In Anna Karenina, we discover Konstantin Levin, virtually Tolstoy under a pseudonym, with ontological questions. He is often dissatisfied with himself and longs for clarity of purpose. That Levin is Tolstoyan in outlook becomes clear in his attitude towards capitalism (derogatory) and peasants (esteeming). But the novel’s genius lies in the accurate portrayal of etiquette and the essential social decorum violated by the sinful couple, Vronsky and Anna, who are deliberately set as mirror opposites to the legally wedded Kitty and Levin. This can best be gathered by a solemn talk Anna’s husband, Alexey Alexnadrovitch, has with Anna on the cusp of her affair:
I want to warn you, he said in a low voice, that through thoughtlessness and lack of caution you may cause yourself to be talked about in society. Your too animated conversation this evening with Count Vronsky (he enunciated the name firmly and with deliberate emphasis) attracted attention.
Anna Karenina’s tragedy lies in the inability of her heart to fit into society’s labeled emotional boxes. We look upon Vronsky and Anna as outsiders, people who have crossed the threshold of morality. Tolstoy’s distinguished lineage had afforded him the luxury of perceiving at close range, the mores of the upper class.
After War and Peace and Anna Karenina, Tolstoy converted to Christianity after intense struggle. The conversion saw the birth of many pieces of Christian literature. Most are didactic and his short stories are folk-tales with a moral center. In the short story A Grain as Big as a Hen’s Egg, the moral is Live by your own labor, and covet not what others produce. During his pre-conversion period, Tolstoy would have skirted such directness. The ending of Childhood for example, which can be viewed as a collection of short stories, ends with a question, Did Providence unite me to those two beings solely in order to make me regret them my life long?” Although Tolstoy was continually seeking new forms his art would take (and this obsession engendered many crises), the gateway into his religious and moral period is marked by A Confession.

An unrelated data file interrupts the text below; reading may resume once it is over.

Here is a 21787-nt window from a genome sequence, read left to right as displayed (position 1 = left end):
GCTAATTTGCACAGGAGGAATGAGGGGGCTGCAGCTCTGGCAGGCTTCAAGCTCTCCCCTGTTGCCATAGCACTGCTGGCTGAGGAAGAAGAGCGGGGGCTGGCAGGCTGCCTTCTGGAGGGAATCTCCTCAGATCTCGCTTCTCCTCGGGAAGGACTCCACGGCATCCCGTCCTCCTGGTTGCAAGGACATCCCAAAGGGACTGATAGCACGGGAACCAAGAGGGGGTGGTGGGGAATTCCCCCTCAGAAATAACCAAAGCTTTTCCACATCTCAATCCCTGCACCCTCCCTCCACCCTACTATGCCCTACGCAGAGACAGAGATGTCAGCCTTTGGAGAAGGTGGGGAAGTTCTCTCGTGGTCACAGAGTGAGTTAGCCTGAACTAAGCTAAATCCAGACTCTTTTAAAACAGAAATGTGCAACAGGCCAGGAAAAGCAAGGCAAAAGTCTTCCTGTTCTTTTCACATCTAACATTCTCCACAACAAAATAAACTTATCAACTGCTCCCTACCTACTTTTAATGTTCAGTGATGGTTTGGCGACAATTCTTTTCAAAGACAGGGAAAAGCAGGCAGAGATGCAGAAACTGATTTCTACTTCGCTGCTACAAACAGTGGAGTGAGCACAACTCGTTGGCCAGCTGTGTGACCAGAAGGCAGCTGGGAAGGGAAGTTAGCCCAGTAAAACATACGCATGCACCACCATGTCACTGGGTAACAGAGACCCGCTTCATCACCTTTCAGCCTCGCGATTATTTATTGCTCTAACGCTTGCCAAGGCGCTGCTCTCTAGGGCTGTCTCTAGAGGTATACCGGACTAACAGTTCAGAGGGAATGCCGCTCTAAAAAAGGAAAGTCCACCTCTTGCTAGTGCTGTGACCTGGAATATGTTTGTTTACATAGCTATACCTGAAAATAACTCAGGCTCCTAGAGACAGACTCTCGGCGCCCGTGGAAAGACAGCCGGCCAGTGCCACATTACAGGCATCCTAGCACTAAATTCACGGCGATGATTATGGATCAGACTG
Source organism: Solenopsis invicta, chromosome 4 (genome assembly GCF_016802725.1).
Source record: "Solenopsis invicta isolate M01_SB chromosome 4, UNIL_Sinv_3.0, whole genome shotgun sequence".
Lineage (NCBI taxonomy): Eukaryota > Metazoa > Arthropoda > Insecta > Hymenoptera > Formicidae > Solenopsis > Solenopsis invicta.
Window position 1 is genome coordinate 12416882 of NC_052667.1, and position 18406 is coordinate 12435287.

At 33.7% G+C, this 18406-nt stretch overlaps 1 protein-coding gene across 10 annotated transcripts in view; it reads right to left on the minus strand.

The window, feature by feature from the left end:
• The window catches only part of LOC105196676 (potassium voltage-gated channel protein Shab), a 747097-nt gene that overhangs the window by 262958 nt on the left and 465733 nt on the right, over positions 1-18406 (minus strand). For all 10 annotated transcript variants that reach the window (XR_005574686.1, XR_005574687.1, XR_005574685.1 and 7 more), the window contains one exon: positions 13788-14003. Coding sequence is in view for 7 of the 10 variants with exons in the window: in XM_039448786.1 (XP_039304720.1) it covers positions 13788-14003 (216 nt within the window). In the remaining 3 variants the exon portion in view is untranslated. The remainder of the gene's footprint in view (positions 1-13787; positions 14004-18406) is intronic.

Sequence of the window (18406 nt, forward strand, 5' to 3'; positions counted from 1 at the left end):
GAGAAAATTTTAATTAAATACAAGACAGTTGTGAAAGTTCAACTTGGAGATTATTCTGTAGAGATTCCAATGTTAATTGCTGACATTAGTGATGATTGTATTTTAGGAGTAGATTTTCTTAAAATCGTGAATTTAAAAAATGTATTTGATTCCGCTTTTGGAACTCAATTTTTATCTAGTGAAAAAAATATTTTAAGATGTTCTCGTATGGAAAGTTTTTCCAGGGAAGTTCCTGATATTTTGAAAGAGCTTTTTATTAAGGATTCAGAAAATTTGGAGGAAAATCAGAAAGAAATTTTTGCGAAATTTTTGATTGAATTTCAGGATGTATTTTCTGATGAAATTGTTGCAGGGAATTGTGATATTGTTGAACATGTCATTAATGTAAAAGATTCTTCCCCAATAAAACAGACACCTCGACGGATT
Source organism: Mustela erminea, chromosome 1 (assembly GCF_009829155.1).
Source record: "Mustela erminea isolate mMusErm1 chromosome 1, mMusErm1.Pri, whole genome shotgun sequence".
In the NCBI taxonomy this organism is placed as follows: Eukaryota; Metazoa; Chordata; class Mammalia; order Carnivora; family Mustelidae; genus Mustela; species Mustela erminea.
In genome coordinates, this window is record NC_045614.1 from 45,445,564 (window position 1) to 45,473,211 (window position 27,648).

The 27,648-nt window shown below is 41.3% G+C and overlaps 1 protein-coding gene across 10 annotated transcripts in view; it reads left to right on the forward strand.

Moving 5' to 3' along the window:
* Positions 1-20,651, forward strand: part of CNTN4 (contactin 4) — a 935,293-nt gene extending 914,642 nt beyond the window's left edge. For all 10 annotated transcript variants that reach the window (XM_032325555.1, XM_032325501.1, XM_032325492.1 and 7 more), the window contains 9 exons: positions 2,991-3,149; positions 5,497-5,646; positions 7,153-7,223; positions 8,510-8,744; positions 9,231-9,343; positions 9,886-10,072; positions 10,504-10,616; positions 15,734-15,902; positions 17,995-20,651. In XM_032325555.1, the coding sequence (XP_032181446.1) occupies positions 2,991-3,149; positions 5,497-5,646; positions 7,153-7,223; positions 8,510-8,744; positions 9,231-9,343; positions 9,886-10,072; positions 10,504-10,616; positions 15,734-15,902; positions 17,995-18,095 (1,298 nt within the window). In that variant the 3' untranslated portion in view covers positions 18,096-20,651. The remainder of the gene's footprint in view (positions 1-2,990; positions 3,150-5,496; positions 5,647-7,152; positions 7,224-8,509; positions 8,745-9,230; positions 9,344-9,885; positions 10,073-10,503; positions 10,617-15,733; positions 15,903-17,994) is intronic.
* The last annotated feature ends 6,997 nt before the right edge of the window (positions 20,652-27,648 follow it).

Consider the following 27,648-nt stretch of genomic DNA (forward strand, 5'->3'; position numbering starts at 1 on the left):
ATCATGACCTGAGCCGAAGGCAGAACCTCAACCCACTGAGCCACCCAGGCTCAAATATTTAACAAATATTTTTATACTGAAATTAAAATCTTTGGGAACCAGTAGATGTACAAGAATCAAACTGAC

Peasants are always esteemed in Tolstoy’s work; for example, Pierre Bezukhov in War and Peace and Constantine Levin in Anna Karenina sense a simple harmony in peasants and soldiers, and wish to be like them. But it is in the work of his post-conversion period that we clearly see how much Tolstoy detested the professors, the barons and the bankers. Tolstoy regarded the nobility as usurpers of peasants produce, and blind to truth (living life simply and harmoniously). The Kreutzer Sonata illustrates Isaiah Berlins point: As a writer he truly understood only the nobility and the peasants: the former better than the latter. He shared many of the instinctive beliefs of his country neighbors: like them he had a natural aversion from all forms of middle-class liberalism: the bourgeoisie scarcely appears in his novels. In this emotionally-charged story, the protagonist, a member of the nobility, is a deeply distressed man who cannot see things simply. Delusional, thinking his wife has committed adultery, he stabs her in the ribs. In reality she has merely been playing Beethoven’s Kreutzer Sonata with a musician.
Tolstoy’s simple writing style stemmed from his conscious decision to lead a simple life. In direct contrast with the opulent habits of his paternal grandfather, Count Ilya Andreyevich, who was governor-general of the Kazan province, who threw parties at the drop of a hat and had bed-sheets sent by train to Holland to be laundered, Tolstoy immersed his family in gathering the fruits of manual labor. After conversion to Christianity, he sought to earn his bread with his own hands, pointing out that that was the chief duty of man (bread labor). This predilection is seen in many of his short stories of this period.
Yasnaya Polyana seeded almost all the gamut of his output, apart from his experiences in the army. It would be hard to find an example of a single work without a tinge of its direct or indirect influence. The estate was witness to the peaks, valleys and crises in Tolstoy’s life.
Befittingly, Tolstoy is buried in a forest near Yasnaya Polyana. He wanted no priests, no cross or symbols of the church when he died. Thousands of people attended his funeral, among them peasants who held a banner, which read, Dear Lev Nikolayevich, the memory of your goodness will not die among us, the orphaned peasants of Yasnaya Polyana.
Originally published in 2006Recommend0 recommendationsPublished in